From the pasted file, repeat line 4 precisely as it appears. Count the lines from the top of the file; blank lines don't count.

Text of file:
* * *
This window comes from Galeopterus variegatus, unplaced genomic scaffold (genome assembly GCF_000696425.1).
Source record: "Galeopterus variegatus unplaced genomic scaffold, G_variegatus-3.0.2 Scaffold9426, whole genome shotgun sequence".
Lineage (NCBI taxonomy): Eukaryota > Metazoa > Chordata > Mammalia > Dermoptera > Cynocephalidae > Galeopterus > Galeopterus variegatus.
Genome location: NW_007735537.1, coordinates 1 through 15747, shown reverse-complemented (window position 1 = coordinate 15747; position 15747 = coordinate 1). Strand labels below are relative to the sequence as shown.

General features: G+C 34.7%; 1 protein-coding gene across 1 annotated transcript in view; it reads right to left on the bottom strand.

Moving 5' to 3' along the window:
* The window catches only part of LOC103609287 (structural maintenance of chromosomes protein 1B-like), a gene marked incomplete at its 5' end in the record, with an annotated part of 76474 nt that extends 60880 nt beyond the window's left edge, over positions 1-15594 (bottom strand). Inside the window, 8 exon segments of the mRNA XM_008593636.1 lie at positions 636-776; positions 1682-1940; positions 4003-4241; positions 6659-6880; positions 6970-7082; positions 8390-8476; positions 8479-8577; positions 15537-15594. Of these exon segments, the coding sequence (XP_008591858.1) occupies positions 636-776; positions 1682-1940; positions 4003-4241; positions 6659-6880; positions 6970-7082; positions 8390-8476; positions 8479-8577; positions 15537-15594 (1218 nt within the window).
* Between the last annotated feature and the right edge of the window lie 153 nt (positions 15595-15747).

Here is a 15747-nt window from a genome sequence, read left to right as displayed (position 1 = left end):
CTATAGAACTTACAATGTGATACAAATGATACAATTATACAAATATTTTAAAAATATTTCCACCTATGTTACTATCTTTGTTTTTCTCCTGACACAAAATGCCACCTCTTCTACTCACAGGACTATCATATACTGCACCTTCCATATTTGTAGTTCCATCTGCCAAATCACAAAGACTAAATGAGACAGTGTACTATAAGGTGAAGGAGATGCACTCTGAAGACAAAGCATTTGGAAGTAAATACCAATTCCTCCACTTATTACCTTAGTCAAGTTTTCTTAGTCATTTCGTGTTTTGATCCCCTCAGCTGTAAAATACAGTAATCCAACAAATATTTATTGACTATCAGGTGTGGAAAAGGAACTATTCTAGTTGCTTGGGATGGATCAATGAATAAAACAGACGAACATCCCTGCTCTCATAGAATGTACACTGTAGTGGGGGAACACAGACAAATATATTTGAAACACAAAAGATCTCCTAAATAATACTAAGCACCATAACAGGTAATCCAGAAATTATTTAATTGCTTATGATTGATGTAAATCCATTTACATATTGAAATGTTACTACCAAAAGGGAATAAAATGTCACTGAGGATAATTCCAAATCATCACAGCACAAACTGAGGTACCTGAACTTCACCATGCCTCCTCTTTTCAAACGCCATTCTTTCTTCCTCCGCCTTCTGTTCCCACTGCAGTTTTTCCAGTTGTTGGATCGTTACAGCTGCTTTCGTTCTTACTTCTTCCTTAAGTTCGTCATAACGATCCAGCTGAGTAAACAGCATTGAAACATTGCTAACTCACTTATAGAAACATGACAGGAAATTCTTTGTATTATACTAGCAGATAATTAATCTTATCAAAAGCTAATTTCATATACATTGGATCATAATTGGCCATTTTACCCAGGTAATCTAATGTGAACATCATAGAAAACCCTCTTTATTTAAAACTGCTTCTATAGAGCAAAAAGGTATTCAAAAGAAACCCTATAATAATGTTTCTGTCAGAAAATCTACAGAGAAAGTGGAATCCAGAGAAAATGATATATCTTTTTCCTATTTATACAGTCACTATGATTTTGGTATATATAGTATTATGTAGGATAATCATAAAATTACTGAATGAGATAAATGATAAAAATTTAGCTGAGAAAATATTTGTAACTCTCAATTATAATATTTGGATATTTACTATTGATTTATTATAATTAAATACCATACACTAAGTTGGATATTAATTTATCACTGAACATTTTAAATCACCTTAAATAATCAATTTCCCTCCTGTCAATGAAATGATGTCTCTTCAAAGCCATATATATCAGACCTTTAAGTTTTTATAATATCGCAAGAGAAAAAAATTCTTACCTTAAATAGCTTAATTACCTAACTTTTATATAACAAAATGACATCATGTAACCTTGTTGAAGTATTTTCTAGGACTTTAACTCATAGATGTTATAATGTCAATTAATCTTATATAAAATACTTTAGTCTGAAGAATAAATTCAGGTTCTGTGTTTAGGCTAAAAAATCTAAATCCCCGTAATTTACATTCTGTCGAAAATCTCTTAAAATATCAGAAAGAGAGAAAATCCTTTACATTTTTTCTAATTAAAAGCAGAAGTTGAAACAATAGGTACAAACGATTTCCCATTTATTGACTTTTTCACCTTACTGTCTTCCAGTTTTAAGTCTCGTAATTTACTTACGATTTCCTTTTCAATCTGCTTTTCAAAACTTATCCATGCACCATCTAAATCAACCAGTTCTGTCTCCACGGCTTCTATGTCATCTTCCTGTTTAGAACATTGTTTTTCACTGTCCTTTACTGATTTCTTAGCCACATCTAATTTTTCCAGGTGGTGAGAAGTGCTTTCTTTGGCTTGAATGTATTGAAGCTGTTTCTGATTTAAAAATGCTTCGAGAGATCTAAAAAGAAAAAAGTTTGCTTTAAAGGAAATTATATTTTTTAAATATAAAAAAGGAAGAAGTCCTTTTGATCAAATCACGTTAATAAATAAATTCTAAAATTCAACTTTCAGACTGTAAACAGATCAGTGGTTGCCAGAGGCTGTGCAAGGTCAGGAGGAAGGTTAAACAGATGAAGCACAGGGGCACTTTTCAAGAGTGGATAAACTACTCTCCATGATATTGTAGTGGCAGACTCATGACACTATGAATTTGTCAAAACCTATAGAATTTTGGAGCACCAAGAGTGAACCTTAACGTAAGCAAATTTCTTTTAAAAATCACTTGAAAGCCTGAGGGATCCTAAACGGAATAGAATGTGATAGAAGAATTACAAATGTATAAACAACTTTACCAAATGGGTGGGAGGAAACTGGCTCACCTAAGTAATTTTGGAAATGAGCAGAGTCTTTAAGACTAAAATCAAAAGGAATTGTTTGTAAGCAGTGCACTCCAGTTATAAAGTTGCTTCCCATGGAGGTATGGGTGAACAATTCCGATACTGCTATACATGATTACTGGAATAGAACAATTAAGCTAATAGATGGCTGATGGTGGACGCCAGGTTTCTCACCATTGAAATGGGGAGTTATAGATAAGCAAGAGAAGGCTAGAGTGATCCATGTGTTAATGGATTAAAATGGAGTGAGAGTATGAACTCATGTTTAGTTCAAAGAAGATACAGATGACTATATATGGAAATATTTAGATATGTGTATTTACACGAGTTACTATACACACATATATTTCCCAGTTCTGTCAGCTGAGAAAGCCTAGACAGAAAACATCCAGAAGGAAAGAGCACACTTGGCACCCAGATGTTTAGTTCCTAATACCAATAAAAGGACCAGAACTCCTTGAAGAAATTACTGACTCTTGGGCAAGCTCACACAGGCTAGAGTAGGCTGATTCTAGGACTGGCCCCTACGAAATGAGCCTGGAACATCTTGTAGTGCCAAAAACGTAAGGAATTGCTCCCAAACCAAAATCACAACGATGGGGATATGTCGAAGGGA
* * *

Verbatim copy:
Genome location: NW_007735537.1, coordinates 1 through 15747, shown reverse-complemented (window position 1 = coordinate 15747; position 15747 = coordinate 1). Strand labels below are relative to the sequence as shown.